11. Lineweaver H & Burk D (1934). The determination of enzyme dissociation constants. Journal of the American Chemical Society, 56: 658-666.        [ Links ]

12. Wilkinson GN (1961). Statistical estimation in enzyme kinetics. Biochemical Journal, 80: 324-332.        [ Links ]

13. Couton JM, Sarath G & Wagner FW (1991). Purification and characterization of soybean cotyledon aminopeptidase. Plant Science, 75: 9-17.        [ Links ]

14. Schaller A, Bergey DR & Ryan CA (1995). Induction of wound response genes in tomato leaves by bestatin, an inhibitor of aminopeptidases. Plant Cell, 7: 1893-1898.        [ Links ]

15. Alves KB, Costa RH, Aguilar MAG & Freitas Jr JO (1992). Inhibition of aminopeptidase activity by aromatic and other cyclic compounds. Brazilian Journal of Medical and Biological Research, 25: 1103-1106.         [ Links ]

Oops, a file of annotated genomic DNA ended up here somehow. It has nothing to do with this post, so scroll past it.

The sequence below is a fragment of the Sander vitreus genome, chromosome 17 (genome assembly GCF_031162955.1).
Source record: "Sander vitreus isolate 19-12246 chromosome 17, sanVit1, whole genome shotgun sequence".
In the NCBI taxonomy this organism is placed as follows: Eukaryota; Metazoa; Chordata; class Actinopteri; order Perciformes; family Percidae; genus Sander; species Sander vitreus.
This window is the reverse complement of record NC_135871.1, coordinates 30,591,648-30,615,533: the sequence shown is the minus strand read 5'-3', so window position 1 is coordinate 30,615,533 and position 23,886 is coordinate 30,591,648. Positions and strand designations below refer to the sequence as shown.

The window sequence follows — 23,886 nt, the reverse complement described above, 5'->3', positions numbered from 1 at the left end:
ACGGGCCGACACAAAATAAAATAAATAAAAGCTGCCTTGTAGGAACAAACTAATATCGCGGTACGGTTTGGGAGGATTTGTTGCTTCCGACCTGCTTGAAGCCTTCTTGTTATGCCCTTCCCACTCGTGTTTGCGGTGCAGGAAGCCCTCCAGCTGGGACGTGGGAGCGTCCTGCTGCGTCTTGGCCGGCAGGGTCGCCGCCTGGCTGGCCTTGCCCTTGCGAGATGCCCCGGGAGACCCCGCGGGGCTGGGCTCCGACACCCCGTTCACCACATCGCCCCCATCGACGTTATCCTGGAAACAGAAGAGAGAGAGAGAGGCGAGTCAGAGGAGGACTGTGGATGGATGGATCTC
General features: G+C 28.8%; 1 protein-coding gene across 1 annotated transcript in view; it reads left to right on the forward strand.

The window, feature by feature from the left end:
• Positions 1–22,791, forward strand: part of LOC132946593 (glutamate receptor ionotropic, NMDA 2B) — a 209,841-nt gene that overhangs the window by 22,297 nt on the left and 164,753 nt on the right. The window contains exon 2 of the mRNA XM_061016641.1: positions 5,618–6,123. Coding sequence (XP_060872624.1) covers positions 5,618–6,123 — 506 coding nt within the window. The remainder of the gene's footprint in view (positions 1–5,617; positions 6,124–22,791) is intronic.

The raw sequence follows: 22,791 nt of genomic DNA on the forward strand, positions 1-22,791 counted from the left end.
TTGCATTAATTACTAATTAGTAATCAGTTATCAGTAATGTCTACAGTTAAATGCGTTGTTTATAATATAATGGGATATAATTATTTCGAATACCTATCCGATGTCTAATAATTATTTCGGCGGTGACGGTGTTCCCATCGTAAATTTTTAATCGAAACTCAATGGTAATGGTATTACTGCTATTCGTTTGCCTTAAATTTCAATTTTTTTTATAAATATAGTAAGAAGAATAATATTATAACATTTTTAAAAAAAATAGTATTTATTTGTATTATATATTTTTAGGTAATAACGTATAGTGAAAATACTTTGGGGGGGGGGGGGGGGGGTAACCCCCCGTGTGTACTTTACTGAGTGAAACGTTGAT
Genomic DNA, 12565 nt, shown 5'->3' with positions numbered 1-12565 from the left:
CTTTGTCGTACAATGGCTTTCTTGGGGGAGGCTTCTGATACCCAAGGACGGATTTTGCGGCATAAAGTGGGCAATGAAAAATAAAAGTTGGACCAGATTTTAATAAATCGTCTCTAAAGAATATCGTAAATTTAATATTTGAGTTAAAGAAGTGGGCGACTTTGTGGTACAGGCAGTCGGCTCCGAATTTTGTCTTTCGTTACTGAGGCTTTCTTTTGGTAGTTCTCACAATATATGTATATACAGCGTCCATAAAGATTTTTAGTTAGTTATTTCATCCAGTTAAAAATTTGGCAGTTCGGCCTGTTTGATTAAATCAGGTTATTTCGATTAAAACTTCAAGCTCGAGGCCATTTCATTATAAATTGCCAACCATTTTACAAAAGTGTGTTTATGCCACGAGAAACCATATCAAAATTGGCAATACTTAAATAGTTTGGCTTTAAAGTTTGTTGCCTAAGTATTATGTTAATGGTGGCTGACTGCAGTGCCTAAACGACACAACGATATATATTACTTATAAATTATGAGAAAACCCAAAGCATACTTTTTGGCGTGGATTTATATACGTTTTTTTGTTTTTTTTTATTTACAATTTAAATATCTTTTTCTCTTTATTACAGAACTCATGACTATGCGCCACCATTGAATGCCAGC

16. Taylor A, Peltier CZ, Torre FJ & Hakamian N (1993). Inhibition of bovine lens leucine aminopeptidase by bestatin: number of binding sites and slow binding of this inhibitor. Biochemistry, 32: 784-790.        [ Links ]

Correspondence and Footnotes

Address for correspondence: K.B. Alves, Departamento de Bioquímica, EPM, UNIFESP, Rua 3 de Maio, 100, 5º andar, 04044-020 São Paulo, SP, Brasil. Fax: +55-11-572-3006. E-mail: kbisan.bioq@epm.br

Presented at the XIV Annual Meeting of the Federação de Sociedades de Biologia Experimental, Caxambu, MG, Brasil, August 25-28, 1999. A.P. Abdala and L.H. Takeda are recipients of fellowships from CNPq and PIBIC. Publication supported by FAPESP. Received March 11, 1999. Accepted October 5, 1999.